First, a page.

Following the Federal Government’s approved of $1,959,744,723.71 contract sum for a rail line that would link Nigeria to Niger Republic yesterday, the opposition Peoples Democratic Party and some civil rights groups have taken a swipe at the Buhari regime, saying the project was a misplacement of priority in a country facing intractable problems of insecurity and harsh economic conditions arising from hikes in fuel price and electricity tariff.
The PDP said the decision is another proof of the misplacement of priorities by the President as the party’s National Publicity Secretary of the PDP, Kola Ologbindiyan, in a telephone interview with newsmen in Abuja, stated, “The problem of this regime is that it has never got its priorities right and at the end of the day, Nigerians are the ones who suffer from these poor choices by these people.
“Let’s even look at it from the point of view of the economy. What is the economic benefit of this project to Nigeria. The Nigerian economy, as it is today, is not in a state to contain this kind of wasteful spending.”
Attempts to get a response from the spokesperson for the All Progressives Congress, Yekini Nabena were unsuccessful.
Also, a former President of the Committee for the Defence of Human Rights, Malachy Ugwummadu, said the project was a misplacement of priority.
During an interview with news correspondents, Ugwummadu said, “It is a misplacement of priority and insensitivity to the needs and plight of the people by a government that faces imminent and impending strike action by the organised labour centres and civil society partners in response to their illegal and obnoxious increases in the prices of petroleum commodities, the hike in electricity tariff and VAT, all within the devastating COVID-19 period.”
The Convener of the Concerned Nigerians Group, Deji Adeyanju, in his opinion to reports said that the project was meant to loot the resources of Nigeria adding that the project was not economically viable as he asked, “What is the Kaduna-Abuja rail project generating? Imagine we take a loan from China to construct rail line that passes through Katsina State to another country; for what purpose?
“Lagos that has been battling gridlock for many years. Imagine what would happen if there is an intra-city rail. You can imagine its impact and monthly billions it will generate.”
On his part, a former President of the Association of National Accountants of Nigeria, Dr Sam Nzekwe, wondered who would pay for the part that leads to Niger as he said, “There is so much infrastructural deficit in Nigeria, and part of the reasons we are not having many investors in the country is lack of critical infrastructure.
“Government would have used more efforts to develop infrastructure in Nigeria.”
“One would have said by now we should be talking of how to build solid roads and the rail system in Nigeria very well.
“But sometimes, I don’t know if we are getting our priorities right because I think we have to finish with Nigeria before you think of going to Niger. Is there any special thing we are getting from Niger?”
Meanwhile concerned Nigerians have asked The Federal Government to explain how it will go about the funding in such a challenging time and to give its rational behind the approval of such a project.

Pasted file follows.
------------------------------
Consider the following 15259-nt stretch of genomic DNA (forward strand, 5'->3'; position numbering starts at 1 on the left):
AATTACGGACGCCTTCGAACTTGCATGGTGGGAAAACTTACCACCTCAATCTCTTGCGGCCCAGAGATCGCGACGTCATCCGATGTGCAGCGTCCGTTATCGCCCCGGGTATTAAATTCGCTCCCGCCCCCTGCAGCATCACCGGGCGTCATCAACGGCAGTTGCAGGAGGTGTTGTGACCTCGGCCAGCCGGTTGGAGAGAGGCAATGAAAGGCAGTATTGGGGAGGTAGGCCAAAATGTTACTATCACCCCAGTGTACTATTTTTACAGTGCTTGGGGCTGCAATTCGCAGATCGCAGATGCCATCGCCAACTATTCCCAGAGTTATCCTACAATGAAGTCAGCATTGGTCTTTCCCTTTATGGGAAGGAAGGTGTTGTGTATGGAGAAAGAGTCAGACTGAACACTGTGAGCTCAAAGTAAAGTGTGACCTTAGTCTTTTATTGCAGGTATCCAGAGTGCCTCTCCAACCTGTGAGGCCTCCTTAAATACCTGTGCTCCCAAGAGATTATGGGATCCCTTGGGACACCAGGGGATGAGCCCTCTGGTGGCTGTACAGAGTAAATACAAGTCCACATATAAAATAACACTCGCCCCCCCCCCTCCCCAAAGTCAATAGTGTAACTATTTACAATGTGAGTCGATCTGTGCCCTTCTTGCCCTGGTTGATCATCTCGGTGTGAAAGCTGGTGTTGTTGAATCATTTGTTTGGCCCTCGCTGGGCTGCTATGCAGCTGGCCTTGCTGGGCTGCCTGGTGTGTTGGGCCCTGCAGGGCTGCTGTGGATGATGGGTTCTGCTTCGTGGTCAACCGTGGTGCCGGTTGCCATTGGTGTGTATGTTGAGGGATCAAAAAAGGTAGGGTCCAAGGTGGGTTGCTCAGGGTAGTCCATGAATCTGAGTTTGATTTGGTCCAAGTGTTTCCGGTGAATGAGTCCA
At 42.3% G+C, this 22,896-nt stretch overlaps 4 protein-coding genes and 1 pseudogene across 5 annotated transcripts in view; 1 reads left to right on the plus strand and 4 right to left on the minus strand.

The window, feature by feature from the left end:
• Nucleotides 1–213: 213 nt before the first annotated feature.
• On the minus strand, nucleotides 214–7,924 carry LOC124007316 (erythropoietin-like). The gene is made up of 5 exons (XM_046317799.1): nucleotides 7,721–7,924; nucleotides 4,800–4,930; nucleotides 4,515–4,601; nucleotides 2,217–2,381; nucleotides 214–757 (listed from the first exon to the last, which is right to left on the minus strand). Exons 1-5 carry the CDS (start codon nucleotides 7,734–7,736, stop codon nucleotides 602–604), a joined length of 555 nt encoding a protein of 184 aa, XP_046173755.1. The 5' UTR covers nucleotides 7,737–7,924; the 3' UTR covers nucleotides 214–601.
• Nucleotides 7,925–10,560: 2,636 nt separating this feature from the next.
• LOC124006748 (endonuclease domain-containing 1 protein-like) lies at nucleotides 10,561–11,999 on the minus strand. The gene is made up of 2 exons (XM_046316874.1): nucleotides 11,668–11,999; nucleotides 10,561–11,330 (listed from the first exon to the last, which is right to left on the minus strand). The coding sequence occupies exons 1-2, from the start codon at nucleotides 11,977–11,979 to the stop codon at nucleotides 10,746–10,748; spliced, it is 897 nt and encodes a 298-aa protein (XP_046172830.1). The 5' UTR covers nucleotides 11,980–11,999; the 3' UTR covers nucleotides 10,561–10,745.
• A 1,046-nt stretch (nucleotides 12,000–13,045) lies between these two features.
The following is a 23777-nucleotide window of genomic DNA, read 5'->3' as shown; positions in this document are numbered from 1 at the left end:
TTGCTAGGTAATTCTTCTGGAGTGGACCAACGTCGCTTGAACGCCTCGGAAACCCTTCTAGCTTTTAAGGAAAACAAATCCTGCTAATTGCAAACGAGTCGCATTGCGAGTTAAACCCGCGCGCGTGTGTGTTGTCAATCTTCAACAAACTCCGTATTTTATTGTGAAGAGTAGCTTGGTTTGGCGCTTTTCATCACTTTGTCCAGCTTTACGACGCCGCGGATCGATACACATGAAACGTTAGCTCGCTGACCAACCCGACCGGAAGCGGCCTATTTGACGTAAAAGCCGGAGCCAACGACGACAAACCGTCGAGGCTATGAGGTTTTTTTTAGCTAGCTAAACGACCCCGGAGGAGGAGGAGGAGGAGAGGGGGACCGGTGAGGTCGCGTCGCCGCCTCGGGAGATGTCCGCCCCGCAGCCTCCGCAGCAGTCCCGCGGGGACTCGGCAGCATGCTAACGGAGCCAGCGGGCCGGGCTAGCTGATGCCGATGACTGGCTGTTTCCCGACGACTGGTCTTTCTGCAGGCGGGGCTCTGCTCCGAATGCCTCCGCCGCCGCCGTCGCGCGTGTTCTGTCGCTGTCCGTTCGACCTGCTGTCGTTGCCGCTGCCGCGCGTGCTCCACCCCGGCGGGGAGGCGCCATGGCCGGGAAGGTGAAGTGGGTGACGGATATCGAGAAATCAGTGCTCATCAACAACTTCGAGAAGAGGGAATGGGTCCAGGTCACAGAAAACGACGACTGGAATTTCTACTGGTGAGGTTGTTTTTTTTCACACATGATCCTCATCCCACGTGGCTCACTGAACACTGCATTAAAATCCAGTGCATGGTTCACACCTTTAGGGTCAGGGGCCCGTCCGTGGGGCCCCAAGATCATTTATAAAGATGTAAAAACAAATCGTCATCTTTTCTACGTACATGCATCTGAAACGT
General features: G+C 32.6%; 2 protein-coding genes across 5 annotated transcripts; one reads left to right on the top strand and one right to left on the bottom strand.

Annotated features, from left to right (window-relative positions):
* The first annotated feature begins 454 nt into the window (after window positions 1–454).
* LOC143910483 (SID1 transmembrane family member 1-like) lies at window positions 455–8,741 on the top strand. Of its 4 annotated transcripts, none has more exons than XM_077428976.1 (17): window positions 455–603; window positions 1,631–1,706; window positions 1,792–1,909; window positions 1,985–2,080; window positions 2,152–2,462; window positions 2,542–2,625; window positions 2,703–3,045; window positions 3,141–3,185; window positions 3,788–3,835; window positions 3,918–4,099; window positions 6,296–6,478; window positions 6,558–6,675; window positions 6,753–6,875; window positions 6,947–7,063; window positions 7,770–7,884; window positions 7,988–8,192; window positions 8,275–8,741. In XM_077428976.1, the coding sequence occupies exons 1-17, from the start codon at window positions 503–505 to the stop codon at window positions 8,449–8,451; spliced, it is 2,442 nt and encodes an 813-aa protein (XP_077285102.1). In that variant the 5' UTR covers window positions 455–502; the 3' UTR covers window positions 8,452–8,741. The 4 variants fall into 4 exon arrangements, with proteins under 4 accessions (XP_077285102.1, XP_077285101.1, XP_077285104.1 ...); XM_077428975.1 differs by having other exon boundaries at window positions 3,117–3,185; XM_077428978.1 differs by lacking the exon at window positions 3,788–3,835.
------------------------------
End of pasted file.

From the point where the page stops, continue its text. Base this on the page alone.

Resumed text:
A former Director-General of the Nigerian Institute for International Affairs, Prof Bola Akinterinwa, has charged Nigerians to be more interested in the source of the fund for the project.
Professor Akinterinwa who made this known during a telephone conversation with newsmen said in the light of the global economic crisis, the country could not single-handedly finance such a project.
His words: “There is absolutely nothing wrong if there is a railway line from the northern part of the country to our northern neighbour, Niger, if the funding is going to be at the level of the two countries. Second, if it is within the framework of ECOWAS regional development. Third, if there is an international funding for it under international assistance. So, one cannot just make a conclusion without first addressing under which framework it will be done.
“So, there is no way that kind of project will not be within that (joint) framework. But the issue is to find out the funding. Like a Yoruba proverb says, ‘whoever is going to help an outsider, must have succeeded in helping himself first.”
Another concerned Nigerian, a political economy and management expert, Pat Utomi, also in an interview with newsmen said the government had to explain the rationale for its decision to approve the development of the rail line as stated: “The first question, you ask is which is the most commercial axis in the country that needs rail service? In my view, by far the commercial axis is the Lagos-Benin-Onitsha-Port Harcourt-Calabar corridor. That is the busiest commercial track in the country
“If there is a regional decision to link the countries of the sub-region and there is a rationale justifying it, say for example produce-aggregation across borders. I can understand that, but everyone must be made to understand what produce is being aggregated on the Kano-Dutse-Katsina-Jibia-Maradi route
“I have no problem with cross border traffic if it can be justified on a produce-aggregation level for example a corridor for cotton or something which can have an economic impact. But if it does not, then clearly the judgment of those who are doing the allocation has to be questioned by the people.”